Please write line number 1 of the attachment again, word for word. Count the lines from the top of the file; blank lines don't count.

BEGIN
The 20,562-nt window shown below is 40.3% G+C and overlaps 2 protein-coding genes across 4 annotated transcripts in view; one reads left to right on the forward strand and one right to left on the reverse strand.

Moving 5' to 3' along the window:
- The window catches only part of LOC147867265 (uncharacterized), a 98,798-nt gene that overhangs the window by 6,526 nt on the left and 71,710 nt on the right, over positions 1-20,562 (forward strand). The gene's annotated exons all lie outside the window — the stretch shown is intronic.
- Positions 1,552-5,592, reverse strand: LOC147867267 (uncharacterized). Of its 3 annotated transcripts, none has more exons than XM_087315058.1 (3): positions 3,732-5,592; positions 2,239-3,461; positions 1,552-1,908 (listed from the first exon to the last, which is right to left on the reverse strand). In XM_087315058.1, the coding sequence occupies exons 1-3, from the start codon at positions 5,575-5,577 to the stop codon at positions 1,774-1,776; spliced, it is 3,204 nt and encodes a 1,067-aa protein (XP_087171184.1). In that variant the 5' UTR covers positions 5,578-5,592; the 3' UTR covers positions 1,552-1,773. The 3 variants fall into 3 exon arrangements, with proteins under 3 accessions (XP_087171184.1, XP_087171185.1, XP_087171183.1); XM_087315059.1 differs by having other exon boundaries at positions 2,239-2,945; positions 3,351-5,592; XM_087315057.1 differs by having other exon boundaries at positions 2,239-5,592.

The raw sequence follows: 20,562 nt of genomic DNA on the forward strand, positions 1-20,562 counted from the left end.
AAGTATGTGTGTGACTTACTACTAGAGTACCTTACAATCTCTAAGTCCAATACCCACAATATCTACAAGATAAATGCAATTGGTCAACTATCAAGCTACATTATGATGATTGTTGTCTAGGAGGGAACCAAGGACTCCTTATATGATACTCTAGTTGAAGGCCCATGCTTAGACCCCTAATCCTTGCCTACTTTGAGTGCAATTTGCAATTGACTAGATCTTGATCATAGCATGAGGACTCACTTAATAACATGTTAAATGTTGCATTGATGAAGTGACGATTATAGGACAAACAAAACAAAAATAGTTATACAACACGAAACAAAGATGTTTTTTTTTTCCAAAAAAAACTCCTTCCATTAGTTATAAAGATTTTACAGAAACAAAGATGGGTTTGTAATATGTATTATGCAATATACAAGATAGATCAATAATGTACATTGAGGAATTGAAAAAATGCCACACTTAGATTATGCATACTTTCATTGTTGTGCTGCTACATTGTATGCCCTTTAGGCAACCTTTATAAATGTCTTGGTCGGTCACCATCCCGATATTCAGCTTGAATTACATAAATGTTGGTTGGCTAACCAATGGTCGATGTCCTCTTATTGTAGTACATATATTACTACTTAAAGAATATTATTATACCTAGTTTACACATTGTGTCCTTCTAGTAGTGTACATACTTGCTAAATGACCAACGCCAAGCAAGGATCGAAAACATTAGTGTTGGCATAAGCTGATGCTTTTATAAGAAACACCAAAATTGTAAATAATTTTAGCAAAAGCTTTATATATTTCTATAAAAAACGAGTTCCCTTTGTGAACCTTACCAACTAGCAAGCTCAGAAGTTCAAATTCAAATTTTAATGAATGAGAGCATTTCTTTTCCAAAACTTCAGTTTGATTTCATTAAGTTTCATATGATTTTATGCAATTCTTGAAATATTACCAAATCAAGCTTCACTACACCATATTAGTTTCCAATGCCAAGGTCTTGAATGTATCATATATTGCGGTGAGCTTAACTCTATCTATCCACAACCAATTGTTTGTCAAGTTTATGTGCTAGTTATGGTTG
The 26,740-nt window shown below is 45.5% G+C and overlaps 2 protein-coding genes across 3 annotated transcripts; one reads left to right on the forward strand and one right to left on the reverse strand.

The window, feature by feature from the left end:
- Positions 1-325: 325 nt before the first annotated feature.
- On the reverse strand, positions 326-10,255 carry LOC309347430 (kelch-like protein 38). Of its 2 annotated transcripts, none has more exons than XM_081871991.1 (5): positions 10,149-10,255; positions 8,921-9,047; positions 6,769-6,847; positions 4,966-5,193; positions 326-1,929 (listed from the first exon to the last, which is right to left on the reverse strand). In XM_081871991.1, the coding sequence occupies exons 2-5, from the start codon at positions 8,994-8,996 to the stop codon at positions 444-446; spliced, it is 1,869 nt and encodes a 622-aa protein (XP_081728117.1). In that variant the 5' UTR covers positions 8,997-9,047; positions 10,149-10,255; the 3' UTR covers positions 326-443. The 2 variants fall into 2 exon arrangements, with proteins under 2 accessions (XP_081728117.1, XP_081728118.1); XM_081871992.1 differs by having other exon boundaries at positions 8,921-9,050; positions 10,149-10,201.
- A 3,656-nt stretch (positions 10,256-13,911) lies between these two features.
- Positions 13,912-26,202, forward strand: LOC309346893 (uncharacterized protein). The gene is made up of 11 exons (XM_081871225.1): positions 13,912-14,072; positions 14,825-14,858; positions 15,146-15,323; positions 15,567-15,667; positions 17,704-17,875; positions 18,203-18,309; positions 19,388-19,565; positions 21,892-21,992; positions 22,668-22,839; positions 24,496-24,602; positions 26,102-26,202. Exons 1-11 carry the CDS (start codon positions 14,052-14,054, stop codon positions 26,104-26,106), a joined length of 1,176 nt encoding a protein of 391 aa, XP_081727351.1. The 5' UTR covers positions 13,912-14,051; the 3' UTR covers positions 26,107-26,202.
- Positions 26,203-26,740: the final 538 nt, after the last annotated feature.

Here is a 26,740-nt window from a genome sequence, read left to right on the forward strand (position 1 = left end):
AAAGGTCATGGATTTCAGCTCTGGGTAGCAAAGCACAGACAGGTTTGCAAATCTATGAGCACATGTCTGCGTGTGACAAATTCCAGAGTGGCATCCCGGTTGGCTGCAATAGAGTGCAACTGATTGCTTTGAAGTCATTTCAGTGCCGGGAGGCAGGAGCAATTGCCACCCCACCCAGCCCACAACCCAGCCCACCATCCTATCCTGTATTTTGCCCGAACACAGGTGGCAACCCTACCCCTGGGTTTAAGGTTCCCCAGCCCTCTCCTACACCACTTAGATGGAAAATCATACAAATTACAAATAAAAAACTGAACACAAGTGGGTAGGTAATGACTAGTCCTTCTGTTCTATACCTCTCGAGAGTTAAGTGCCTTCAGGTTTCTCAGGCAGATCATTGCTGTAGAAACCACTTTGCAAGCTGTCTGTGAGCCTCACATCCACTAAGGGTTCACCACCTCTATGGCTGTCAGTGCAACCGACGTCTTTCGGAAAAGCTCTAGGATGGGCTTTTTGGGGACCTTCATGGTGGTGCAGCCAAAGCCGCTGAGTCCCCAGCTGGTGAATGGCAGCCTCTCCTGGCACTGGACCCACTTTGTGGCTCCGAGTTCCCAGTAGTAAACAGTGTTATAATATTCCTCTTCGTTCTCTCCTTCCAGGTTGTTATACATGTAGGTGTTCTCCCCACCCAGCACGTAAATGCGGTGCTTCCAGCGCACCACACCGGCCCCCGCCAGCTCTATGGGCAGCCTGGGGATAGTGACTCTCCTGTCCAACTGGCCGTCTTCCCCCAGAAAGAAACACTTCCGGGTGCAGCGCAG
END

The 20,562-nt window shown below is 40.3% G+C and overlaps 2 protein-coding genes across 4 annotated transcripts in view; one reads left to right on the forward strand and one right to left on the reverse strand.